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Magazine Web Edition > April/May/June 2009 > Hail Hinduism's Homemakers

In My Opinion

Hail Hinduism's Homemakers

How the housewife finds and gives strength to family and community through her sacred role



Often, to my dismay, I hear dear friends of mine rationalizing their work as unpaid homemakers. Yet others unconsciously give in to societal, family or ego pressures to climb the corporate ladder, sadly equating success with material acquisition. Both groups during various stages in life confess to barrenness within, few able to trace its roots to a spiritual drought. Only a minority transcend this emotional moratorium to find peace, purpose and meaning. Paramahansa Yogananda aptly elucidates, "It is spiritual poverty, not material lack, that lies at the core of all human suffering."

Like the priest, a homemaker is the high priestess of her dwelling. As a temple without a priest loses the power to provide spiritual sustenance to its devotees, so a homemaker out of balance with her divine nature falls short of nourishing the physical, emotional and spiritual well being of her family. Domestic work and ritual worship are the two wheels of her life's journey, held together by the axle of spirituality. The two are not necessarily separate. If domestic chores show up as drudgery, performance of religious rituals renders a mystical and comforting influence on a homemaker's life, helping her to recoup and recover from daily struggles.

Today, rituals have been curtailed and are often ignored. Yet what saves them from mere rote observance is the depth of feeling of the supplicant, transforming ritual into a living tradition, a live wire between the spiritual and terrestrial. Neetu, a suburban housewife, on the advice of her yoga teacher, performs her tasks to a background of sacred chants. To her, total centering in the mundane chores elevates it to a working meditation, relieving stress.

Kavita Chaddha, a corporate executive, harried mother and homemaker on the go, too rushed to perform a morning puja, chants mantras while in transit to work. In her words, the ritual "connects me to the Supreme Source, better preparing me for the day ahead." I have seen female commuters on Mumbai and Delhi public transit during peak hours religiously reciting prayers, seeking succor amidst the surrounding chaos. Some abstain from partaking of food until it has been offered to the Lord, and others guard the threshold of their domestic arena by drawing auspicious floor designs.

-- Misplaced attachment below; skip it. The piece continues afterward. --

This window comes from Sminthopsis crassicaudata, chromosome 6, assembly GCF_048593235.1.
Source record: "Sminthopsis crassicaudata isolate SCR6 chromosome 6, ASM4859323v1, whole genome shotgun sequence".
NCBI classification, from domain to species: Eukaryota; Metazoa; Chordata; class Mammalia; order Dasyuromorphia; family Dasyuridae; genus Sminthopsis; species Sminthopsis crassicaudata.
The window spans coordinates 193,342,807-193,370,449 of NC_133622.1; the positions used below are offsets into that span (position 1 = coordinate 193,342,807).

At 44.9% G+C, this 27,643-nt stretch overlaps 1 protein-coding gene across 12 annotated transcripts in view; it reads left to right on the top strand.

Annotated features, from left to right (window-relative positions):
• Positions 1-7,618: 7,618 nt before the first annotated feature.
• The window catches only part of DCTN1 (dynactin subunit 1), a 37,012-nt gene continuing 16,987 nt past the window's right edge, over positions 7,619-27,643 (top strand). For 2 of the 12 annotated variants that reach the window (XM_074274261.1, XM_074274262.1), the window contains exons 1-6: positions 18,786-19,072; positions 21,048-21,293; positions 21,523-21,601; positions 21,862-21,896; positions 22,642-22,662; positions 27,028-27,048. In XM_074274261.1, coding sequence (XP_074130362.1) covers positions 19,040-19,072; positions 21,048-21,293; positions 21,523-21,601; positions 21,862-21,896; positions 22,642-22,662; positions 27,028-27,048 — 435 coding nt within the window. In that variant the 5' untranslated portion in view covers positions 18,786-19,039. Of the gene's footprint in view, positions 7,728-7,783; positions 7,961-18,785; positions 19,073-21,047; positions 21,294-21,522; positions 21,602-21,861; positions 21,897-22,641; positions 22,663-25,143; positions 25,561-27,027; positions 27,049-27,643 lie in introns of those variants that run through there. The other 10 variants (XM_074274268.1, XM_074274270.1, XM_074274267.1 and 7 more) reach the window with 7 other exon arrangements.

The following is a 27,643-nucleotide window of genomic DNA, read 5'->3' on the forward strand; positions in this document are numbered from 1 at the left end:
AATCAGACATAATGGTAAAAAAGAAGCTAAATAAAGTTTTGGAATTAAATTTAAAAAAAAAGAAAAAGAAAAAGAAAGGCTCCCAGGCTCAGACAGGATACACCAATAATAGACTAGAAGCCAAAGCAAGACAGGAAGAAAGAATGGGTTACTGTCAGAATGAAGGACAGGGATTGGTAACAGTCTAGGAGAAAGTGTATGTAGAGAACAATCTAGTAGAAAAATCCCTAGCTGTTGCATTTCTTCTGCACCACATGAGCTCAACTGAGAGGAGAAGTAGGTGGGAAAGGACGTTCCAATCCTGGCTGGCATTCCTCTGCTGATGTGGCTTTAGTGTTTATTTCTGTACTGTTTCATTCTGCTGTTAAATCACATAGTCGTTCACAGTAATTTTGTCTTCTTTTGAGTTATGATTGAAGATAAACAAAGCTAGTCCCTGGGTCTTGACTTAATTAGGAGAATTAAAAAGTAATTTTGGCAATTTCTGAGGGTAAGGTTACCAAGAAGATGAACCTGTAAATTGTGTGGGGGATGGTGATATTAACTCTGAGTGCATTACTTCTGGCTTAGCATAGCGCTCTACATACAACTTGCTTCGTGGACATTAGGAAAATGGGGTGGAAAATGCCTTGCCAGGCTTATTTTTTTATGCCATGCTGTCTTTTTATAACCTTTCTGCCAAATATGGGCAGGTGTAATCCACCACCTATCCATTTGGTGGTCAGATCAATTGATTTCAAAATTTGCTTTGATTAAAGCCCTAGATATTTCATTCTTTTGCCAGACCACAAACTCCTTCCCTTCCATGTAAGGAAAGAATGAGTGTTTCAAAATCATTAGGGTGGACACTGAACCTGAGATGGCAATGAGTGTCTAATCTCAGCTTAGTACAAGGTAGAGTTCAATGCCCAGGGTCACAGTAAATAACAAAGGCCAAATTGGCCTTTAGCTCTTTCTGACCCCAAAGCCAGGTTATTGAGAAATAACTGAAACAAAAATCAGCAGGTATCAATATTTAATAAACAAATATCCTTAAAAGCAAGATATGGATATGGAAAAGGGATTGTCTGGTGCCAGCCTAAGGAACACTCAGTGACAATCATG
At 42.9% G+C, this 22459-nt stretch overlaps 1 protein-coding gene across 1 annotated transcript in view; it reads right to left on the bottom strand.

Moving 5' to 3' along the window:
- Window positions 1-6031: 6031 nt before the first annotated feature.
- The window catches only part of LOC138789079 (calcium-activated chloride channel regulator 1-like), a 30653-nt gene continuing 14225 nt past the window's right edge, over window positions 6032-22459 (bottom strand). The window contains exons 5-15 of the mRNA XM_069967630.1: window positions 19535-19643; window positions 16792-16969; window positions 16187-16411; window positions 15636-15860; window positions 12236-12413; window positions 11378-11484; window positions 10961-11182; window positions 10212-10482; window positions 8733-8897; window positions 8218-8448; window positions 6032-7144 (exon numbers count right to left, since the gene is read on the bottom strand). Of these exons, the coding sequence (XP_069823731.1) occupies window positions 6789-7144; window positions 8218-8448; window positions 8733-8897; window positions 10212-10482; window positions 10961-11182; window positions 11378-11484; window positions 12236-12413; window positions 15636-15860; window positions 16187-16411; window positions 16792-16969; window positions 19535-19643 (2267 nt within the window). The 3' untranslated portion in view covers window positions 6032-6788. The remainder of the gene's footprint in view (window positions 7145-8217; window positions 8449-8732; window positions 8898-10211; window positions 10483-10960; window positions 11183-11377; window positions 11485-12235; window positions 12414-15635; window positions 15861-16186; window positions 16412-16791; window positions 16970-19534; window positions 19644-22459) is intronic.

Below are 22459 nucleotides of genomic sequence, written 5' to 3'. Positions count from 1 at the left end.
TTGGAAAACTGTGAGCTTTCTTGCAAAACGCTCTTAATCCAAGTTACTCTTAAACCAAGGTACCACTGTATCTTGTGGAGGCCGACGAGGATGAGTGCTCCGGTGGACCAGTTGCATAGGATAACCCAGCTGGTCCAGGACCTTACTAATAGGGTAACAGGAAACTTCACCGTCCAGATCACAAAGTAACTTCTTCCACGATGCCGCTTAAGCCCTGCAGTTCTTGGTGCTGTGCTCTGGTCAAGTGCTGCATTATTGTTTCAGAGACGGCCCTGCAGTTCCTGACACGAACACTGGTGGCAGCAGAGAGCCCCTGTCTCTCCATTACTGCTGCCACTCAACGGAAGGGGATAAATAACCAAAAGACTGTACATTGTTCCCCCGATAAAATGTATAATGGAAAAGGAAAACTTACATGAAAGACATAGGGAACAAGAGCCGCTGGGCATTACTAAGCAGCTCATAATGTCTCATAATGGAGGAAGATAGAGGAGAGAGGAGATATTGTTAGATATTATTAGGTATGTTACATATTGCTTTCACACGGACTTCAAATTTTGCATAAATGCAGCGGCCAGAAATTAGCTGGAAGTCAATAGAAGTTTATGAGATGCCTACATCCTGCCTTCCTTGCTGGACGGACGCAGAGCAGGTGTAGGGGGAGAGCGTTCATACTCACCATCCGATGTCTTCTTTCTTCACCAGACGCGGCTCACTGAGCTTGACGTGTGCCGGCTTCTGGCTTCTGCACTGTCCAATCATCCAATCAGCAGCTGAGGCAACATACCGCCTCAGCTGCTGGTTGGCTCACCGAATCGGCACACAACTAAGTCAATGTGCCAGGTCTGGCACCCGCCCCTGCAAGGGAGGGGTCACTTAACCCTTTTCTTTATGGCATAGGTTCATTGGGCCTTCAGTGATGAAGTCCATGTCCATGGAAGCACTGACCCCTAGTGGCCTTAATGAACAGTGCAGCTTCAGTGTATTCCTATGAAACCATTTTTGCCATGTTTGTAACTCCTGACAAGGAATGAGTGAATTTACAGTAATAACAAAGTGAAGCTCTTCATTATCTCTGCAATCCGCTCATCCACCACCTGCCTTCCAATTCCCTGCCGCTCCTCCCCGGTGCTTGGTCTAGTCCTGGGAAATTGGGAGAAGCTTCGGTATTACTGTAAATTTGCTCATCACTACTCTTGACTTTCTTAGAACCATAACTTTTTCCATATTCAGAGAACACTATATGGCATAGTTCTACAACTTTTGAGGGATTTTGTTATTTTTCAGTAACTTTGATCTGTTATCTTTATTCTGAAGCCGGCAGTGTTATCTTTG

These rituals may seem innocuous, but they confirm the homemaker as a higher conduit for ancestral traditions, thus ensuring the continuity of our culture and beliefs. To keep our traditions is to keep the strength of our families and ultimately the strength of our Hindu community. This conscious rendering of responsibilities has initiated in me an appreciation of the dignity and divinity in my role as a homemaker.

Swami Tathagatananda of the Vedanta Society in New York, during a discourse on the universal nature of the Divine Mother's love, mentioned that often we fail to acknowledge the divine spark within us. The popular book Loving Ganesha by Satguru Sivaya Subramuniyaswami explains that Lord Ganesha has five great shaktis, or positive powers, that render a stabilizing influence in one's life. The foremost shakti is harmony within the family--the most difficult to achieve. Satguru quotes the Tirukural: "If love abounds in the home and virtue prevails, the home is perfect and its end fulfilled."

It is imperative that the family acknowledges the homemaker as the centrifugal force in each home, to be cherished for her labors. To repeat Swami Tathagatananda's expressions, the mother in each home is the divine manifestation of Shakti, the feminine power of the universe, and like the celestial spirit, an expression of unselfish love.

Deepti Paikray, 37, is a homemaker and freelance writer living in Jersey City, New Jersey, USA. E-mail: dipti_rwt@yahoo.co.in


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